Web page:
“Gab es einen anderen Tod,” Ysabeau murmured to her son as Matthew picked up Die Welt and began scanning the headlines with a sound of disgust.
“Where?” I asked. Another bloodless corpse had been found. If Ysabeau thought she was going to shut me out of the conversation with German, she’d better think again.
“Munich,” Matthew said, his face buried in the pages. “Christ, why doesn’t someone do something about this?”
“We must be careful what we wish for, Matthew,” Ysabeau said. She changed the subject abruptly. “How was your ride, Diana?”
Matthew peered warily at his mother over Die Welt ’s headlines.
“It was wonderful. Thank you for letting me ride Rakasa,” I replied, sitting back next to Marthe and forcing myself to meet Ysabeau’s eyes without blinking.
“She is too willful for my liking,” she said, shifting her attention to her son, who had the good sense to put his nose back in his paper. “Fiddat is much more biddable. As I get older, I find that quality admirable in horses.”
In sons, too, I thought.
Marthe smiled encouragingly at me and got up to fuss at a sideboard. She carried a large goblet of wine to Ysabeau and a much smaller one to me. Marthe returned to the table and came back with another glass for Matthew. He sniffed it appreciatively.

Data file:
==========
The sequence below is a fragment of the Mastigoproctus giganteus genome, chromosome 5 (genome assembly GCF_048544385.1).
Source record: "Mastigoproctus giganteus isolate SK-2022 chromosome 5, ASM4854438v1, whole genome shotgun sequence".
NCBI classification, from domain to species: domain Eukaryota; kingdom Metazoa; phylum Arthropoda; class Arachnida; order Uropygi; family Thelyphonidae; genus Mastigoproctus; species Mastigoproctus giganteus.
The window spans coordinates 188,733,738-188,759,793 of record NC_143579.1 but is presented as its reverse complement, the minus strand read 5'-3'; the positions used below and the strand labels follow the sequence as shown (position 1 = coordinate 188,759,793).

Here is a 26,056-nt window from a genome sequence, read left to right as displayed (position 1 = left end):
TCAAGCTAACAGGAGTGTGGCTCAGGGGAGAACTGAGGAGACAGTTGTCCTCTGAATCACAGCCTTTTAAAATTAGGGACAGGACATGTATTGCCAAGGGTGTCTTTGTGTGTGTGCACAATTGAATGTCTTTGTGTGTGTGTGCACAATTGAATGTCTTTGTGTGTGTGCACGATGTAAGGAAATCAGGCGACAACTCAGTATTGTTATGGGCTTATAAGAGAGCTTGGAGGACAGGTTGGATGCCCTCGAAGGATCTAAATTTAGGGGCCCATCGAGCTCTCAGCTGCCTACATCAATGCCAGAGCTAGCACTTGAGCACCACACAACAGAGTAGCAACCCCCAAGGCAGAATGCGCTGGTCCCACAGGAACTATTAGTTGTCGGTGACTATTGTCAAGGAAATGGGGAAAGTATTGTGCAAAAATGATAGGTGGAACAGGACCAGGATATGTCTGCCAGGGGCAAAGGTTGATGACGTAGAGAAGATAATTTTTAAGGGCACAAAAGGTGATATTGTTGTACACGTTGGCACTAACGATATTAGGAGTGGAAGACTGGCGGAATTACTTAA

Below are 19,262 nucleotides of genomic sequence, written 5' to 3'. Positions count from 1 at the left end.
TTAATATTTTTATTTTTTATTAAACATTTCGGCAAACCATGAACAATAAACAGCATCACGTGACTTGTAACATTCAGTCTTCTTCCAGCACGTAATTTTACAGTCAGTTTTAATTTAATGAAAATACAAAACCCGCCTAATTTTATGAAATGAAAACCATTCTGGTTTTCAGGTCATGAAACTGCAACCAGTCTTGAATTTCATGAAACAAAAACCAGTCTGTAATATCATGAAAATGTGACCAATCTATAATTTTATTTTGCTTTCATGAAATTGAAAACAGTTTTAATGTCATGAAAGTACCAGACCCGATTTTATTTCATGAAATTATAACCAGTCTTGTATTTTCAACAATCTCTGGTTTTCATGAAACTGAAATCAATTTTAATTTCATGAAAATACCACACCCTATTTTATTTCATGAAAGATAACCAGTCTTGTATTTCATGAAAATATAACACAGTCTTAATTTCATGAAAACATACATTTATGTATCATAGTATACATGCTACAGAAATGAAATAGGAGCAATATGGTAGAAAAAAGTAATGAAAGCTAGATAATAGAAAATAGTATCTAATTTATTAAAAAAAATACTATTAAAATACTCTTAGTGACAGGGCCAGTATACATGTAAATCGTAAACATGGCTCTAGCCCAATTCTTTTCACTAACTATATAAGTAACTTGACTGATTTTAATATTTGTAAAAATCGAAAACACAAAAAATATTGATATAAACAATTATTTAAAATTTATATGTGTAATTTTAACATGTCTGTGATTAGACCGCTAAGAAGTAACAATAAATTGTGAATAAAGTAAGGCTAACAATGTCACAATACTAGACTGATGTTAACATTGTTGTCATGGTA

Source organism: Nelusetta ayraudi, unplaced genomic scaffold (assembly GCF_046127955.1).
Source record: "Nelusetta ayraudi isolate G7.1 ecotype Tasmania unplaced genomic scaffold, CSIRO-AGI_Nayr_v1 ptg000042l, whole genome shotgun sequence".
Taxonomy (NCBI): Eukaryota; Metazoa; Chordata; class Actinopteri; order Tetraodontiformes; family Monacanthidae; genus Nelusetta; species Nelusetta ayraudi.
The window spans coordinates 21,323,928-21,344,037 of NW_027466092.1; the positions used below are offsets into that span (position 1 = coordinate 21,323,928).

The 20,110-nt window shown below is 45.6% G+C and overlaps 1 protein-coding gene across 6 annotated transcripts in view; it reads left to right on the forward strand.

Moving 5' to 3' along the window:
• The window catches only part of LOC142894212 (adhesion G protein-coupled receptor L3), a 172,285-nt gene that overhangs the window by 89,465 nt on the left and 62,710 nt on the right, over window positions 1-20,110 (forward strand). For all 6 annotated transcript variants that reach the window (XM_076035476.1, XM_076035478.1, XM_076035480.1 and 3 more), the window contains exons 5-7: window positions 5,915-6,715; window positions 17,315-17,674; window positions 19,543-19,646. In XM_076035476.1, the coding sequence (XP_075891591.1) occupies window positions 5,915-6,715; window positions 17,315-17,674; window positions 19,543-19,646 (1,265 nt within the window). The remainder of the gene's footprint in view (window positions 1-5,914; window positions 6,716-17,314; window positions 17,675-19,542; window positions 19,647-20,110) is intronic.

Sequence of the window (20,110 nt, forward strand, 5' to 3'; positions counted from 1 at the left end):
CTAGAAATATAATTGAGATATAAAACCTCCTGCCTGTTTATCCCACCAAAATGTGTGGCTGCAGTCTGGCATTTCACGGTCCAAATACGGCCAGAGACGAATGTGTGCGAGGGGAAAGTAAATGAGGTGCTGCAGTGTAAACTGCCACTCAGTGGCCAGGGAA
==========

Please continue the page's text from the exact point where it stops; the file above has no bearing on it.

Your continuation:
“Thank you, Maman,” he said, raising his glass in tribute.
“Hein, it’s not much,” Ysabeau said, taking a sip of the same wine.
“No, not much. Just one of my favorites. Thank you for remembering.” Matthew savored the wine’s flavors before swallowing the liquid down.
“Are all vampires as fond of wine as you are?” I asked Matthew, smelling the peppery wine. “You drink it all the time, and you never get the slightest bit tipsy.”
Matthew grinned. “Most vampires are much fonder of it. As for getting drunk, our family has always been known for its admirable restraint, hasn’t it, Maman?”